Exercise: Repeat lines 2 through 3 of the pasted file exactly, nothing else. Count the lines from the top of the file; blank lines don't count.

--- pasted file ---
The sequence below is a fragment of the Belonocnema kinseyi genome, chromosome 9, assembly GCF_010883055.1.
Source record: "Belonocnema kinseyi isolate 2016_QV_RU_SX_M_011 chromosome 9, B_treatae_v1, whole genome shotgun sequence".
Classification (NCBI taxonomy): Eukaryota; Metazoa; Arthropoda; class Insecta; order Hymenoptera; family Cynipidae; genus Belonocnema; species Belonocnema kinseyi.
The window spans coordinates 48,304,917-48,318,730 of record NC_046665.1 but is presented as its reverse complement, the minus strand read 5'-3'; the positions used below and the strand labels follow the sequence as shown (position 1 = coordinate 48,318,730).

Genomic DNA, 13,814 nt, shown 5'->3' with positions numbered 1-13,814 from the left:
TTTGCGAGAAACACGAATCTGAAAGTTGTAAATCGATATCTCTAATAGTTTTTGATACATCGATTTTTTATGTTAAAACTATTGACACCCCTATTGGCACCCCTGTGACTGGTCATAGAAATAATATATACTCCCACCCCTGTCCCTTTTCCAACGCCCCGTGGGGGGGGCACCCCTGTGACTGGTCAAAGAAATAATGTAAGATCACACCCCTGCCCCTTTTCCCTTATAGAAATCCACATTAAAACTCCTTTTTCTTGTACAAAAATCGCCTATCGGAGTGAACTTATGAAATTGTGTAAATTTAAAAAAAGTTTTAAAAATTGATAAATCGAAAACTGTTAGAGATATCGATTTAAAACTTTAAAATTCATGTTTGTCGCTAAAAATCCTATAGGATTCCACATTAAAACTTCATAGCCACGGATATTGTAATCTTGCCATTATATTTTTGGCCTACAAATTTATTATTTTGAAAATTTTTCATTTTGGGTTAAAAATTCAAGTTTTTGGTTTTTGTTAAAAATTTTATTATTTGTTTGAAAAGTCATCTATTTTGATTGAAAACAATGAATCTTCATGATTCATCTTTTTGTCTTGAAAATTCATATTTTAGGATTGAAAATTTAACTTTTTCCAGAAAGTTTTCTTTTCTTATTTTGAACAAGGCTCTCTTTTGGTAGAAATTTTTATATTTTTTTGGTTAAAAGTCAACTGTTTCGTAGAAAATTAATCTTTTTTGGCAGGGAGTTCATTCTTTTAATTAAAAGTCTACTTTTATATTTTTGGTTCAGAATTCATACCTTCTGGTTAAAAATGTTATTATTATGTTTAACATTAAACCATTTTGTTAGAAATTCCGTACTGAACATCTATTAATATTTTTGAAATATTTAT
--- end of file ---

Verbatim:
Source record: "Belonocnema kinseyi isolate 2016_QV_RU_SX_M_011 chromosome 9, B_treatae_v1, whole genome shotgun sequence".
Classification (NCBI taxonomy): Eukaryota; Metazoa; Arthropoda; class Insecta; order Hymenoptera; family Cynipidae; genus Belonocnema; species Belonocnema kinseyi.